A person holding a bag leans against an ambulance.

Humber alumnus Mark Cameron’s impressive list of accolades just got a little longer after he was named to the Order of Canada.

Cameron, who graduated from Humber’s Primary Care Paramedic program in 1989, has been appointed a Member of the Order of Canada. The Order of Canada annually recognizes people across all sectors of society who have made extraordinary and sustained contributions to the country and is one of Canada’s highest civilian honours.

“Receiving the Order of Canada acknowledges my work while highlighting the collective efforts of an extensive team of dedicated professionals who work alongside me,” said Cameron. “It puts our mission and achievements on the map and I am grateful to be recognized with this honour."  

Cameron spent more than three decades working as a paramedic with Peterborough Emergency Medical Services and in his hometown of Hastings, as well as Hastings County. He’s also the program lead for the Sunnybrook Pediatric Advanced Life Support education program and a graduate of the Harvard Program in Refugee Trauma.

Cameron is the co-founder and co-president of the Canadian International Medical Relief Organization (CIMRO), an organization that provides medical supplies and training for medical teams worldwide including in Syria. Workers with the organization have administered polio vaccines to more than 1.4 million children in the country.

The organization also monitors and reports on infectious disease in the region and trains frontline health-care providers in battlefield medicine.

He, along with CIMRO co-founders Dr. Khaled Almilaji and Dr. Jay Dahman, received a Meritorious Service Medal in 2017 for their work with the organization.

In 2014, Cameron was also honoured with a Medal of Bravery for helping rescue a child whose foot had become trapped in a piece of farm machinery near Havelock, east of Peterborough, Ontario.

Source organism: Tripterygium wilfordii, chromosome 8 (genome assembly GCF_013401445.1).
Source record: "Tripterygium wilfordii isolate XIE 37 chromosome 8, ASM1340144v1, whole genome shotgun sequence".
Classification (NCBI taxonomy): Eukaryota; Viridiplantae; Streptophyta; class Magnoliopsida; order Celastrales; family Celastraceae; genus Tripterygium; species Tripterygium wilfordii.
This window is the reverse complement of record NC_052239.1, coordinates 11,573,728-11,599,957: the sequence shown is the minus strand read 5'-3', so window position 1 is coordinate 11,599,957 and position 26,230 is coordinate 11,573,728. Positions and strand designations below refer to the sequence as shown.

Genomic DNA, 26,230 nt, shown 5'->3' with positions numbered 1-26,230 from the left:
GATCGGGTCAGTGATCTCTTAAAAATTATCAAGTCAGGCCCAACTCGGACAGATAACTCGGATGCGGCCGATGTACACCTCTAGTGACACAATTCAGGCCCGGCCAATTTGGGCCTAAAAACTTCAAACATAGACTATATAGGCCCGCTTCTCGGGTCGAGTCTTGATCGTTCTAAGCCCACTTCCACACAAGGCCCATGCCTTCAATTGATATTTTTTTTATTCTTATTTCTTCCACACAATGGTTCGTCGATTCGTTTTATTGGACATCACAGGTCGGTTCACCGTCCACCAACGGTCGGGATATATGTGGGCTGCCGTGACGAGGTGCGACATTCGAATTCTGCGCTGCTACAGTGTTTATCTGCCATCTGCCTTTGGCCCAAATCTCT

He was also a recipient of a 2022 Premier’s Award.

A person stands with a German Shepherd dog while emergency personnel and civilians sit on the ground behind them.

Cameron’s humanitarian work has been recognized by the United Nations, the World Health Organization and the Canadian and British governments. He has also worked in Ukraine to assist in providing lifesaving care for orphaned children.

“Mark's dedication, bravery and humanitarian efforts exemplify the values we strive to instill in all our students here at Humber,” said Ann Marie Vaughan, president and CEO of Humber. “His remarkable career serves as an inspiration to the Humber community and beyond and we are honoured to have played a part in his journey.”  

The proud Humber alumnus hopes his career serves as inspiration for other paramedics and shows them that they have the skills and knowledge to thrive in the health-care sector.

“We can contribute to health care in many, many ways,” said Cameron. “I want paramedics to see they can do anything because they have the base to be able to branch out into many different medical careers.”

Last year, three people with Humber connections were appointed to the Order of Canada – George Stroumboulopoulos, Mi’kmaw Elder Albert Marshall and Lillie Johnson.

Earlier this year, two Humber graduates – Carrie Baker and Michael Sanderson – were awarded with 2023 Premier’s Awards. It was the seventh year in a row that at least one Humber graduate won the prestigious award.